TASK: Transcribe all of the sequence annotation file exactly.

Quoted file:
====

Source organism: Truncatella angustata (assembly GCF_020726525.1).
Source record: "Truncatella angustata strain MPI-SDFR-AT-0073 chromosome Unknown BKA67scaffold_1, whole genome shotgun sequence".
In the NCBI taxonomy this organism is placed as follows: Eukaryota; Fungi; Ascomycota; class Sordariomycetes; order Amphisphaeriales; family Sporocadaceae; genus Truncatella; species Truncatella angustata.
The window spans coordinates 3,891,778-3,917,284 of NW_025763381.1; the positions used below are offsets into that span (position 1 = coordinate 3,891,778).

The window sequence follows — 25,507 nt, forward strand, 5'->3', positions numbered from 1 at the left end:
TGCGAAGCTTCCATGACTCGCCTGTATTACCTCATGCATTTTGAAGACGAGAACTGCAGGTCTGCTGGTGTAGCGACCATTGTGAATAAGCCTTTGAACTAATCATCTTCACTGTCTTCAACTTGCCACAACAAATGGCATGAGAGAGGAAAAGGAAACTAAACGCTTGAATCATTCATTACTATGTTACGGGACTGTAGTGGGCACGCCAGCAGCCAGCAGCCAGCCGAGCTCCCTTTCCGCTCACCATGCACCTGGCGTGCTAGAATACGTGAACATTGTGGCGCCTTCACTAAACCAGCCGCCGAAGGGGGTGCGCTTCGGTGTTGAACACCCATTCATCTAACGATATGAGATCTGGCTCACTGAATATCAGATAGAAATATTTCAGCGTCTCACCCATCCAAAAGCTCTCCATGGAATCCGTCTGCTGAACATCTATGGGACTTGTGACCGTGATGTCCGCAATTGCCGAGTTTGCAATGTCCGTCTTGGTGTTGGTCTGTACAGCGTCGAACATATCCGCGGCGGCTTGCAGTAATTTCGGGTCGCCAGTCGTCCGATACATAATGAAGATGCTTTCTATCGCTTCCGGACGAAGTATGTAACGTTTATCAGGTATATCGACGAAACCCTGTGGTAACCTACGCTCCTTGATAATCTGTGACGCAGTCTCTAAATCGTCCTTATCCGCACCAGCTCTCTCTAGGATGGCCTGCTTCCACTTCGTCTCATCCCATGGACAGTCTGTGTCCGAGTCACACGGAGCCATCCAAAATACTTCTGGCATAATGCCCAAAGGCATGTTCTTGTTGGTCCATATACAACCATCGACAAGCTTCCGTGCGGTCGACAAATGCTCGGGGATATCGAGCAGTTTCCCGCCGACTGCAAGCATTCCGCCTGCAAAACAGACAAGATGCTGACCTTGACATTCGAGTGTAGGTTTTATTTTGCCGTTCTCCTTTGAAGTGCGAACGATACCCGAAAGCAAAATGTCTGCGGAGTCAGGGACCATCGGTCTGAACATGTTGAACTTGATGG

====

Source organism: Truncatella angustata (assembly GCF_020726525.1).
Source record: "Truncatella angustata strain MPI-SDFR-AT-0073 chromosome Unknown BKA67scaffold_1, whole genome shotgun sequence".
In the NCBI taxonomy this organism is placed as follows: Eukaryota; Fungi; Ascomycota; class Sordariomycetes; order Amphisphaeriales; family Sporocadaceae; genus Truncatella; species Truncatella angustata.
The window spans coordinates 3,891,778-3,917,284 of NW_025763381.1; the positions used below are offsets into that span (position 1 = coordinate 3,891,778).

The window sequence follows — 25,507 nt, forward strand, 5'->3', positions numbered from 1 at the left end:
TGCGAAGCTTCCATGACTCGCCTGTATTACCTCATGCATTTTGAAGACGAGAACTGCAGGTCTGCTGGTGTAGCGACCATTGTGAATAAGCCTTTGAACTAATCATCTTCACTGTCTTCAACTTGCCACAACAAATGGCATGAGAGAGGAAAAGGAAACTAAACGCTTGAATCATTCATTACTATGTTACGGGACTGTAGTGGGCACGCCAGCAGCCAGCAGCCAGCCGAGCTCCCTTTCCGCTCACCATGCACCTGGCGTGCTAGAATACGTGAACATTGTGGCGCCTTCACTAAACCAGCCGCCGAAGGGGGTGCGCTTCGGTGTTGAACACCCATTCATCTAACGATATGAGATCTGGCTCACTGAATATCAGATAGAAATATTTCAGCGTCTCACCCATCCAAAAGCTCTCCATGGAATCCGTCTGCTGAACATCTATGGGACTTGTGACCGTGATGTCCGCAATTGCCGAGTTTGCAATGTCCGTCTTGGTGTTGGTCTGTACAGCGTCGAACATATCCGCGGCGGCTTGCAGTAATTTCGGGTCGCCAGTCGTCCGATACATAATGAAGATGCTTTCTATCGCTTCCGGACGAAGTATGTAACGTTTATCAGGTATATCGACGAAACCCTGTGGTAACCTACGCTCCTTGATAATCTGTGACGCAGTCTCTAAATCGTCCTTATCCGCACCAGCTCTCTCTAGGATGGCCTGCTTCCACTTCGTCTCATCCCATGGACAGTCTGTGTCCGAGTCACACGGAGCCATCCAAAATACTTCTGGCATAATGCCCAAAGGCATGTTCTTGTTGGTCCATATACAACCATCGACAAGCTTCCGTGCGGTCGACAAATGCTCGGGGATATCGAGCAGTTTCCCGCCGACTGCAAGCATTCCGCCTGCAAAACAGACAAGATGCTGACCTTGACATTCGAGTGTAGGTTTTATTTTGCCGTTCTCCTTTGAAGTGCGAACGATACCCGAAAGCAAAATGTCTGCGGAGTCAGGGACCATCGGTCTGAACATGTTGAACTTGATGG